Contrary to Popular Belief, Development is Not Magic

The quicker you learn this, the better your product will be—for you shall be a better client.

I just read an interesting piece about the pseudo-reality, made-for-YouTube series: Game_Jam and its highly-charged nose dive. Rosen’s recount of the transpired events captures a striking picture of a potentially magnificent project, skewed to perversion by the wants of an ill-informed, Pepsi-contracted “creative consultant” whose apparent interests lay more in product placement and fake drama than capturing the essence of the show. And Matti was his name.

Game_Jam, for those not in the know, was planned to be a series that would open the world of game development up to global audiences, but showing viewers the dynamics of developing a video game from scratch. Many people in the indie-game development world were extremely excited for a chance to showcase their passions…but thanks to Matti, it’s gone now.

Rosen concludes the article with a particularly striking summary:

“It is small companies and individuals, fighting for relevance in a sea of uncertainty…we need to be careful to approach those people who give it life, who make it such a vibrant and special place, with the respect and the space they need to build things we as critics and fans want to play.”

The mistakes were many: from denying the developers their life blood (coffee) and insisting they plaster smiles while guzzling only Mountain Dew, to attempting vicious drama between team members, the show was set to fail…and that says nothing of the appalling misogyny sprinkled throughout the whole, insidious ordeal.

But the ultimate reason for this capital failure can be boiled down to the fact that the producers (and subsequently Matti: the guy in charge) did not understand who they were working with. They took no time to understand the values of the participating developers and their team-mates and they made no effort to understand the game-development community. Simply put: their priorities were completely wrong.

The only reason any of these professionals agreed to do the show in the first place was because of their passion: creating games. Unfortunately none of the producers seemed to understand this, so consequently: the way the show was set up (if they managed to shoot any of it), the devs would have been too exhausted and annoyed to code, and too bitter from fake to actually do anything productive. What’s the lesson? Know your workers. Know your audience. Respect them both, or lose them.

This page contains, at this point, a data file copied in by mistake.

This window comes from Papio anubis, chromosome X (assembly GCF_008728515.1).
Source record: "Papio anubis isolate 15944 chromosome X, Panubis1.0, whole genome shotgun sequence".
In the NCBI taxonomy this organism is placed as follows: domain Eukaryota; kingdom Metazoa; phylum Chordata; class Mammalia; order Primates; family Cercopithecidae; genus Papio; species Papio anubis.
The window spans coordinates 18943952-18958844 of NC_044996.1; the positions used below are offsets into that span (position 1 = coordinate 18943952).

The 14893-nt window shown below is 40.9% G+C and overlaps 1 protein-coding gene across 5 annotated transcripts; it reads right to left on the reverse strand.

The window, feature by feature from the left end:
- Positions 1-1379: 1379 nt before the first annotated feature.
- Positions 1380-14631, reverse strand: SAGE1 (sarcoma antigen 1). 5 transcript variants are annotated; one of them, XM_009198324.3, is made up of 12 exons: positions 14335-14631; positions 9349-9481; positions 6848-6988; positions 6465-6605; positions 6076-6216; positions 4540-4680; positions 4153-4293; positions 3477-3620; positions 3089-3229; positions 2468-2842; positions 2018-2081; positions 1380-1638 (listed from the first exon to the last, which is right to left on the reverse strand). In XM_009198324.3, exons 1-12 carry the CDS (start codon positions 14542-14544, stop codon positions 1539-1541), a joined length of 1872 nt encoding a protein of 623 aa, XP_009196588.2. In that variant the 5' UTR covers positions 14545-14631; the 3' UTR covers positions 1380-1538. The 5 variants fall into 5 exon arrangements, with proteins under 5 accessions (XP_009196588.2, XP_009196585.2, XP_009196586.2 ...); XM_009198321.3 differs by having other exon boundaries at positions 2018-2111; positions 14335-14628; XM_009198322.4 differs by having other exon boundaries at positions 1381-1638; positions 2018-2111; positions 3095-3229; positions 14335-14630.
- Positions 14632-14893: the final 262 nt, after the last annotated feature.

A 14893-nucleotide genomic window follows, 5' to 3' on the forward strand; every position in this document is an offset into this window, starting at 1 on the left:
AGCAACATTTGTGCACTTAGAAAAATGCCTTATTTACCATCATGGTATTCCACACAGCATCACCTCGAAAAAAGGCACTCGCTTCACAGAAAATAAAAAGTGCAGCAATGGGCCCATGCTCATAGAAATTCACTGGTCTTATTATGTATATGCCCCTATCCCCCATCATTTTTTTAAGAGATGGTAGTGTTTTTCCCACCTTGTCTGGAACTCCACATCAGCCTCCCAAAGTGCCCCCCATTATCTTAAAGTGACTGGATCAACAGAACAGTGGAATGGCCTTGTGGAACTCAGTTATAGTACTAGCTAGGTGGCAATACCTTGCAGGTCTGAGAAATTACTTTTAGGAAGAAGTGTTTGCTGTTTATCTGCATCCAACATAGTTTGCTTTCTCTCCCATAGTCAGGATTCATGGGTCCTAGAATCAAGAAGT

Hence I say that development is not magic. It may seem obvious, but to the non-technical, mobile apps often feel that way. Those who do not know how to code, or no little about it, an app is as simple as a fun idea and some pretty pictures.

While having a concrete list of requirements for what you want in your app may be a great start, you need to come with a fundamental understanding that computer programs are guided by rules and those rules carry inherent restrictions.

Often times, clients try to put undue pressure on a development workforce because they don’t understand the reality of what mobile software development entails. Here are some things that, as a client, you should understand:

  • There is no such thing as bug-free software;
  • Estimates are precisely that: estimates (sometimes they are less accurate than other times);
  • Not everything you can think of is possible;
  • The final product is the developers’ interpretation of the analysts’ interpretation of the clients’ portrayal of his vision: it may look different than you (the client) imagined.

If you do not respect the passions of your development workforce, then you will fail to respect them; they will disengage and the result will be an inferior product. Matti’s mistakes all boiled down to this principle: he did not understand the people he was trying to manage. Matti’s goals were corporate sponsorship, product placement, and ratings—the developers’ goals were gaming. Understand that, although they may wear jeans to work, play a lot of video games, and maybe even collect action figures, developers are professionals. They take pride in what they do and often times they do it well. They are worthy of your respect.

Had Matti been more mindful of the teams’ interests, and more respectful to the developers, then Game_Jam would not have failed. In fact, I’m certain that they could have found innovative ways to reach the audience, engage the passions of the devs, and appease the corporate sponsors. Everyone could have been happy—but Matti didn’t take them seriously. He failed to respect them.

Never make the mistake of believing that because you’re paying someone money, that it gives you power over them: if you fail to see beyond your own interests, (as Matti did) then everyone loses.